The volunteers who come to work at Coetir Anian / Cambrian Wildwood are the heart and driving force of the project. A great part of what happens on the land is down to the work of volunteers on the monthly work days. It is also a fundamental way for people to be part of Coetir Anian, and to not only give time and work, but also to influence how the project evolves and to interact directly with the landscape.
One of the popular activities on the land is tree planting. Last winter we planted three small areas of new woodland at high density, to establish some foundation areas in thick bracken. These will provide new habitat in the short term and over the longer term they will be seed sources for the further spread of trees. This winter we will start an ongoing programme of ‘No Fence Planting’, which will be continued indefinitely into future years, planting a few hundred trees a year.
No Fence Planting covers a range of techniques to establish trees in the presence of herbivores and without the use of protective fencing. Generally the trees are planted at low density, as single trees or small groups. A couple of years ago, we published an article on the website, Sabre Planting with the Tree Shepherd.
The article describes the work of Steve Watson who has pioneered and refined the techniques. Over 35 years, he has established hundreds of acres of woodland in Snowdonia, with the agreement of the landowners, and in the presence of sheep grazing.
The results are resounding improvements for the landscape, for wildlife, for carbon sequestration, and significantly for the livestock. Pasture is improved and opportunities for shelter greatly enhanced, resulting in noticeable increases in the productivity of the land.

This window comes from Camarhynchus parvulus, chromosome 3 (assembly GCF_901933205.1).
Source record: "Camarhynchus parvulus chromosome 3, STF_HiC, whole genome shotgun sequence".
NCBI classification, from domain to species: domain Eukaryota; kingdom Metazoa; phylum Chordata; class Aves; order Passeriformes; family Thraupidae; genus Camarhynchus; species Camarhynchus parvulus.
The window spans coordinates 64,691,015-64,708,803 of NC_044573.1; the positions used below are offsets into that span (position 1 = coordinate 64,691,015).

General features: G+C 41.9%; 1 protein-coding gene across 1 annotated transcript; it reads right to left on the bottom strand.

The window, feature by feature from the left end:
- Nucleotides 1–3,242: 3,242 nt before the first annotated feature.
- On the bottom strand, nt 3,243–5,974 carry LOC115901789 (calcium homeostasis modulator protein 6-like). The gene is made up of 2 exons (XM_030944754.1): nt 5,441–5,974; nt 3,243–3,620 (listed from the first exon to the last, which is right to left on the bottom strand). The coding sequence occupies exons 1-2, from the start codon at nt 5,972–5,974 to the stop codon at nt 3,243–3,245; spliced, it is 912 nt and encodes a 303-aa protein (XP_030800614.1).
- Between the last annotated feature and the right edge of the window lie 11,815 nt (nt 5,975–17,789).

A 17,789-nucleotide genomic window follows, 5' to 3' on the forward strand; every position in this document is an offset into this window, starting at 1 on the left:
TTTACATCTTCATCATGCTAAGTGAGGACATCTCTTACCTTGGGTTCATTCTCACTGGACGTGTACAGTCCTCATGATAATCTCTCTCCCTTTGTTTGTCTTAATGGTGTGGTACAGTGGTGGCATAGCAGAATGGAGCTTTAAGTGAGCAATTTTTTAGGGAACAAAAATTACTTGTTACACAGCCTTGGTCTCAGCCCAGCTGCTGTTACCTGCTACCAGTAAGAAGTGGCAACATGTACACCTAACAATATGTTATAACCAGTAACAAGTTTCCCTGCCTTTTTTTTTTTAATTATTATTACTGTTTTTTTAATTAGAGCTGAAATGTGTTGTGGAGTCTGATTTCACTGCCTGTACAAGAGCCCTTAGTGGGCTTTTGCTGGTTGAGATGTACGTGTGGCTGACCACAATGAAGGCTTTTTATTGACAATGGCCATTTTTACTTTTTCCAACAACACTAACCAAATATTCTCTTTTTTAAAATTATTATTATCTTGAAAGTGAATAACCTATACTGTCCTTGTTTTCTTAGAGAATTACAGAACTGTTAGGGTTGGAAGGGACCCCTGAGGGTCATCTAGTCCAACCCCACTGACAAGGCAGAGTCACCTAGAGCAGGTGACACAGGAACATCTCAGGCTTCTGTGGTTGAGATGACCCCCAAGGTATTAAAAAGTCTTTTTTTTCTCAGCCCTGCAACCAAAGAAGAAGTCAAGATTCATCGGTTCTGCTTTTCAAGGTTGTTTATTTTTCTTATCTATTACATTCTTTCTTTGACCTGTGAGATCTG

These acres challenge the debate presenting an opposition between grazing and trees. As Steve points out, trees and woodlands evolved in the presence of herbivores, and a wooded landscape without herbivores is not natural. His techniques are taken directly from close observation of how trees naturally become established in the presence of browsing pressure. The potential for increasing tree cover in the uplands through No Fence Planting is huge.
There are three main techniques used:
‘Sabre’ planting: This makes use of topography in the landscape. Trees at about 4 feet (1.2 metres) in height are planted on a steep slope at a right-angle to the ground. The leading shoot is out of reach of browsing, or if it is browsed a less accessible shoot takes over as the lead. Often the trees take on a curved form as they correct their original planting angle to grow vertically.
Use of cover: Existing cover in the landscape, for example gorse, bramble, thorns and bracken, are used to provide cover for the new trees.
Again, trees at about 4 feet (1.2 metres) in height are planted on the edge of thickets or within bracken. It is not only the difficulty of access that protects the trees here; another factor is the way the trees are hidden from view by the cover vegetation.
Forked willows: This technique uses 9 foot (2.7 metre) willow cuttings – single cuttings are vulnerable to the wind and so forked cuttings are chosen to provide stability. The cuttings are pushed 4 foot into the ground, with the fork just below the ground surface and two 5 foot stems above ground.
Coetir Anian will use all these techniques to establish more tree cover.
Steve has also developed a new planting method in response to the challenges presented by Bwlch Corog. A large part of the site is covered in purple moor grass (Molinia caerulea) which creates a dense mat of vegetation difficult for trees to establish into; in addition, the topography of this area does not include much steep ground and there is very little cover. We will use willow cuttings as sticks pushed almost completely into the ground. Planting a large number in dense groups will in theory enable some to escape from browsing pressure. Additionally, as willow is the most favoured species for browsing by the horses, they will act as a decoy from other species of trees growing.
With the development of willow scrub in the purple moor grass, and the addition of downy birch, a very special type of habitat will be restored to the landscape. The National Vegetation Classification identifies this as ‘W4 Betula pubescens – Molinia caerulea woodland’.